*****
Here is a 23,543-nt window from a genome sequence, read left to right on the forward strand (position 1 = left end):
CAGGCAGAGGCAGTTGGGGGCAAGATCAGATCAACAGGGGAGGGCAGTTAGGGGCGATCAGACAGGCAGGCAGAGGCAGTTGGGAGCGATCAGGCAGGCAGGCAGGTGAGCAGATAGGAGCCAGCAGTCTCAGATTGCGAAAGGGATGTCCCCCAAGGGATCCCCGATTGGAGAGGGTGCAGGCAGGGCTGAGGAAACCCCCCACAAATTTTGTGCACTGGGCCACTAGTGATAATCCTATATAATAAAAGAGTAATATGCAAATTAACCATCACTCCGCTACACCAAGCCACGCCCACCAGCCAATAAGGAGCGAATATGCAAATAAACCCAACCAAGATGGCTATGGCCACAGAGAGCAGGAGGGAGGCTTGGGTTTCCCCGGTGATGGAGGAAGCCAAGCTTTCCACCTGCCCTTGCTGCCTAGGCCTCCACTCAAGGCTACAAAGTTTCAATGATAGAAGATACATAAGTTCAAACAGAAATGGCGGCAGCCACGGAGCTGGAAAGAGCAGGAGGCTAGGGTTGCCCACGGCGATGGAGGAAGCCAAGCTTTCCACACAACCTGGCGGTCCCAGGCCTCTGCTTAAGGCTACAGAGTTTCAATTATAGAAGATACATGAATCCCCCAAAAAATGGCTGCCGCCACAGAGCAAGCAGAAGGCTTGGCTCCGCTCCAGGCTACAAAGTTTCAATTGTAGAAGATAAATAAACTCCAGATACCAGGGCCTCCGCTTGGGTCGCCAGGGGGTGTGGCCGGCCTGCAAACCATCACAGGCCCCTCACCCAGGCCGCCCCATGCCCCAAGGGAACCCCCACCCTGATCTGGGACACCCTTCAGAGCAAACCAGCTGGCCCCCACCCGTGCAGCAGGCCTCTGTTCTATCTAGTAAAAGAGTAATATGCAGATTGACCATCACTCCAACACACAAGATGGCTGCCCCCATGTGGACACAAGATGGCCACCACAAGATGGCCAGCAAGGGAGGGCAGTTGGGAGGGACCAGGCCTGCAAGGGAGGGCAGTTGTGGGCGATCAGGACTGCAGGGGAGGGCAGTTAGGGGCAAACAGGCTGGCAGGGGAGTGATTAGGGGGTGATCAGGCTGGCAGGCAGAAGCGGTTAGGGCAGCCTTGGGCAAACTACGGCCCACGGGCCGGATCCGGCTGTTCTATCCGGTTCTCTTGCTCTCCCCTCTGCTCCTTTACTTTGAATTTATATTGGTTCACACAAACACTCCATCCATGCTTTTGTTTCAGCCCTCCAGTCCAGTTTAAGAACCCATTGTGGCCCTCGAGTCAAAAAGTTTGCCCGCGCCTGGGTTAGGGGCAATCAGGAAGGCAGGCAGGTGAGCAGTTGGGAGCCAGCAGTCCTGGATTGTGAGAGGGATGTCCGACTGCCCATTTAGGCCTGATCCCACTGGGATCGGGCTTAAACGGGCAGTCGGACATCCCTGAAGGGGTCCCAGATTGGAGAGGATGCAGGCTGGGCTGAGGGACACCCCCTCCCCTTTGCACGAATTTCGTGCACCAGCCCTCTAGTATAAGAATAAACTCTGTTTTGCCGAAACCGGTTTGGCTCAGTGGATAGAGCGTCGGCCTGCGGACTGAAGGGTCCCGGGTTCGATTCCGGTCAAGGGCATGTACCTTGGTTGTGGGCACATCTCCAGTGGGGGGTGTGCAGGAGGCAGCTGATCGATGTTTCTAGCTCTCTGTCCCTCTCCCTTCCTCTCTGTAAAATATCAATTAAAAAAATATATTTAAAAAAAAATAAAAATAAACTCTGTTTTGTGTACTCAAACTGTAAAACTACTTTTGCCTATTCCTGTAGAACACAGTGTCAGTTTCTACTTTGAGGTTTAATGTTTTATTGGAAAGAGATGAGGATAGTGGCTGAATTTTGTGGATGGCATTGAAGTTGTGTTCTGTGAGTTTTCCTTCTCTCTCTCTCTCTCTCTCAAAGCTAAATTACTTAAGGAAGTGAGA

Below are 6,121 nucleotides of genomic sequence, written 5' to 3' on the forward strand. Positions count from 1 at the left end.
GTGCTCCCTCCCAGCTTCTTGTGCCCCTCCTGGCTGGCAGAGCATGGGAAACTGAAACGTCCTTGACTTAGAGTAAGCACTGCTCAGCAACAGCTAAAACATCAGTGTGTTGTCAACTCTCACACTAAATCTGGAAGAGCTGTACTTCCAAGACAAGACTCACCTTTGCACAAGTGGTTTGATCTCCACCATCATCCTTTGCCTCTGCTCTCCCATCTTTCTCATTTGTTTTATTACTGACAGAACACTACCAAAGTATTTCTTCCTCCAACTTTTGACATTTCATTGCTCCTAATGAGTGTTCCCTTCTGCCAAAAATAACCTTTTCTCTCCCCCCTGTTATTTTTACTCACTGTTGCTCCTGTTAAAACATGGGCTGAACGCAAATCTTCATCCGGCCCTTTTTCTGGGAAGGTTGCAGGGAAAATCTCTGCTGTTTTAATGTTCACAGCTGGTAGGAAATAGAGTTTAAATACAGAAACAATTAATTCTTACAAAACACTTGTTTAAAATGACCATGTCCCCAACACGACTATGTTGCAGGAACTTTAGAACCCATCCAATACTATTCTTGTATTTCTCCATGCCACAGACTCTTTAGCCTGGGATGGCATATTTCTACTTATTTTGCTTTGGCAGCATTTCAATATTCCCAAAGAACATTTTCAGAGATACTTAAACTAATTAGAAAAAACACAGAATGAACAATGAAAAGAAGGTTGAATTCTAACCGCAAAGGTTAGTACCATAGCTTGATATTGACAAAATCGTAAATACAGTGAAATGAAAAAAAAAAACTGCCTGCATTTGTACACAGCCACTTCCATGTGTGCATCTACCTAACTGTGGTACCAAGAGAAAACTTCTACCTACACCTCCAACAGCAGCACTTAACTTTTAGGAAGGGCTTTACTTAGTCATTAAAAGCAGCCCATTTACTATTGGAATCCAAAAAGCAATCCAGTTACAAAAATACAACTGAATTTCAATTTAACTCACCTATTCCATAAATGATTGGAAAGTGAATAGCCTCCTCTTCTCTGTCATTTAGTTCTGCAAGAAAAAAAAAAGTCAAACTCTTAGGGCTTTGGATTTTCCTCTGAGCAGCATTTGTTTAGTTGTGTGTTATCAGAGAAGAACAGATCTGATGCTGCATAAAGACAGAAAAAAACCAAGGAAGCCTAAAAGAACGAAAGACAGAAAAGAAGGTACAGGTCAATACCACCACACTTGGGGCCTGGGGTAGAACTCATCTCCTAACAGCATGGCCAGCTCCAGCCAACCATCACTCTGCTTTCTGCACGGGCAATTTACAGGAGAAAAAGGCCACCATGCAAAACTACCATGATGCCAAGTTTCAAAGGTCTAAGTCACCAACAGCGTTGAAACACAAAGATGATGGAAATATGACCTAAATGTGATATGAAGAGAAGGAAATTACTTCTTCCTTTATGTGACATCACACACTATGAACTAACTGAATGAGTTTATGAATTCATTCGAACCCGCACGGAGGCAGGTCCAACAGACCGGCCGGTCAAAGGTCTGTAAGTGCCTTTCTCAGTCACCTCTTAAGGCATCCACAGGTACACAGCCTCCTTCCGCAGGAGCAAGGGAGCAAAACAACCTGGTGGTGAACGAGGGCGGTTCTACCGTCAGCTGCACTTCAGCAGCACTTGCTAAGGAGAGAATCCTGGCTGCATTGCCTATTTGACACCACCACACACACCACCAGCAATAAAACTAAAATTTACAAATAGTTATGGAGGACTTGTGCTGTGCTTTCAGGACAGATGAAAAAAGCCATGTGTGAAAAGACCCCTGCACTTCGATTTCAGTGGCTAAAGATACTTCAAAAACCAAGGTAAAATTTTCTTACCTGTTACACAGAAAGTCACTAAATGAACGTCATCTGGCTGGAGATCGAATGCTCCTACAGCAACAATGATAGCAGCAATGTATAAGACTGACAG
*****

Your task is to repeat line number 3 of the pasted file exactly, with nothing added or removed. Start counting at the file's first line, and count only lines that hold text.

Below are 6,121 nucleotides of genomic sequence, written 5' to 3' on the forward strand. Positions count from 1 at the left end.